And through that experience, she came to realize that eating healthy was possible for others—if he could do so with his budget—why can’t others—if only they knew. It changed her mindset from living to eat to eating to live, a matter of sustenance rather than purely for the sake of enjoyment. But despite that, she acknowledges the prevailing prejudice against vegetables; consumption was identified to be less than the 400 grams per day recommended by the World Health Organization (WHO). In response to that, flavor she thought, was what she had to address.
“That’s my main thing: Make it taste good. Make it interesting. Make it taste different for people to try it. You don’t need to spend so much to be healthy and eating this way also prevents you from spending a lot later on in life.”
You don’t need to spend so much to be healthy and eating this way also prevents you from spending a lot later on in life.
Regardless, as it is with introducing any ‘foreign’ concept to a crowd, she was met with resistance and had to overcome a number of obstacles to deliver her message to an audience that has grown accustomed to traditional Filipino dishes; those with a taste for the sweet and savory—Adobo, Caldereta, Lechon, the list goes on, even our infamous sweet spaghetti. With such an emphasis on meat as the central piece of any dish, introducing vegetables as the main dish is an incredible feat, given that these are usually served on the side or as a supplement to any protein.
“The hardest thing was arguing against the notion that you’re not gonna get full by eating that. That was a very difficult thing to overcome and it still is. When people see that your main dish is just gulay (vegetables), they’d think that they’re going to be hungry which is not true.”
And along with that is also having to dispel any myths concerning vegetables.
“The biggest myth I’ve had to dispel is that beans cause uric acid. It’s really not true. In fact, PGH came out with a pamphlet years ago and it’s in circulation. Doctors know about it so it’s not some foreign concept, and yet, Filipinos still think beans cause uric acid. So, the next question is ‘Where does it actually come from?’ It comes from meat, it comes from artificial flavorings, and high fructose corn syrup, all of which are present in everything that we eat.”
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Manahan-Yupangco believes that with any success they’ve encountered, a massive contributor has been the authenticity with which they have presented their dishes. When you talk about plant-based meats, these oftentimes only serve to prove that they’re nowhere close to what they’re imitating; burger patties made out of tofu and lentils as a substitute to ground meat—it’s a pale imitation.
“I don’t claim to make all my food a vegetable version of a meat dish because it’s never going to be the same. The flavors alone from the meat itself are different, you won’t get that from a plant-based dish. I never do that, I just call it what it is.”
I don’t claim to make all my food a vegetable version of a meat dish because it’s never going to be the same. The flavors alone from the meat itself are different, you won’t get that from a plant-based dish. I never do that, I just call it what it is.
Choosing Healthy Eating
If you are at a crossroads concerning your health and wellness journey, wondering if you should pursue a plant-based diet, she offers more insight into its benefits for you to consider:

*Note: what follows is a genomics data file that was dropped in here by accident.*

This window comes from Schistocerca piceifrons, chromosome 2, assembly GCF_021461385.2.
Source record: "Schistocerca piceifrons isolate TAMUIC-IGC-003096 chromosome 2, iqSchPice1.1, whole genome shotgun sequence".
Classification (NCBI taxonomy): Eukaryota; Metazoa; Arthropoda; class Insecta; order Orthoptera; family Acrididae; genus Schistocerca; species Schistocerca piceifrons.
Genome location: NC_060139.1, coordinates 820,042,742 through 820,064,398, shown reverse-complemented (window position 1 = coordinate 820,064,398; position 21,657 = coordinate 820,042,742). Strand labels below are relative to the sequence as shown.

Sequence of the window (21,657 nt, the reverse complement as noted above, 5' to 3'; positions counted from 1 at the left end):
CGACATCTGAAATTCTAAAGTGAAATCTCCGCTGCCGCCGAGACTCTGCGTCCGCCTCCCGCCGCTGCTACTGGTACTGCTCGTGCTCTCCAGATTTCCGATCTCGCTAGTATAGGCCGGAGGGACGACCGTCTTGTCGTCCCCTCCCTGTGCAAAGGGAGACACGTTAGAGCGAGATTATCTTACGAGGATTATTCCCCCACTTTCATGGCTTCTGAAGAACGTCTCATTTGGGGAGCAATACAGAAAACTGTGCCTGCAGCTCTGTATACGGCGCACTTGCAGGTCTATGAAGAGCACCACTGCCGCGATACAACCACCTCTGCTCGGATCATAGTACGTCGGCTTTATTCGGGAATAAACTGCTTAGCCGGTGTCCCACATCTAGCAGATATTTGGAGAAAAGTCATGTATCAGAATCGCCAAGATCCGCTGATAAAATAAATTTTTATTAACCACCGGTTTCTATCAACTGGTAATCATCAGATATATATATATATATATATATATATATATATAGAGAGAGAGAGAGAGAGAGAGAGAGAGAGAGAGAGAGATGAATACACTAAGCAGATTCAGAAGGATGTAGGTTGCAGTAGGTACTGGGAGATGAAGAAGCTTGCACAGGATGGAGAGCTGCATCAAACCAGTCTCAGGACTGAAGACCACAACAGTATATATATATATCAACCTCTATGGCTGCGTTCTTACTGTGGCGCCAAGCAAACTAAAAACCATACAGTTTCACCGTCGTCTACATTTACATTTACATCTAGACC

“Meat has no fiber and plants are all fiber and you need that to lower your cholesterol levels and keep your body functioning properly.”
“When it comes to protein, meat has higher values of protein compared to beans or other plant-based sources so it’s not great to eat a lot to replace it. But, the good news is: you don’t actually need that much protein in your body. In fact, your weight in pounds times 0.8 is the amount of protein that you need to live. So, it’s not very much, for me, it’s 48 grams of protein a day and that’s it.”
Its benefits even extend to addressing illnesses and conditions specific to women:
“Plant-based diets are very good in combating PCOS. If you read any literature concerning it, you’ll be told to decrease your intake of meat because it is inflammatory and vegetables are not. In fact, they lower – they calm it down – it reduces inflammation. It may even lower the risk of breast cancer.”
Needless to say, it’s wise to not blindly follow any popularized diets you come across, regardless of the benefits they claim to have. What works for others may not necessarily work for you. It’s always safe to do your due diligence and consult your doctor before embarking on a diet you’ve never tried before.
But with all the discussion surrounding undergoing a plant-based diet, a regimen noted to require the utmost discipline and dedication, she maintains that a healthy diet need not be so strict.
“Just be patient with yourself. There’s a saying, ‘Eat less but eat more plants.’ It’s all about reducing your meat intake and not necessarily having to cut it out completely. There are still a lot of health benefits for your body by just simply lowering your consumption of meat.”
Juana Manahan-Yupangco remains firm in her belief that a healthy and fulfilling lifestyle can be afforded to anyone; all it takes is an open mind to realize that the best option available can simply be found around us; you need not look further. With every recipe written and kitchen inspired, slowly but surely, there is no doubt that her vision will come to be realized.
A new Mesa ni Misis cookbook is set to be released within the coming months.
You can follow her on Instagram at @mesanimisis.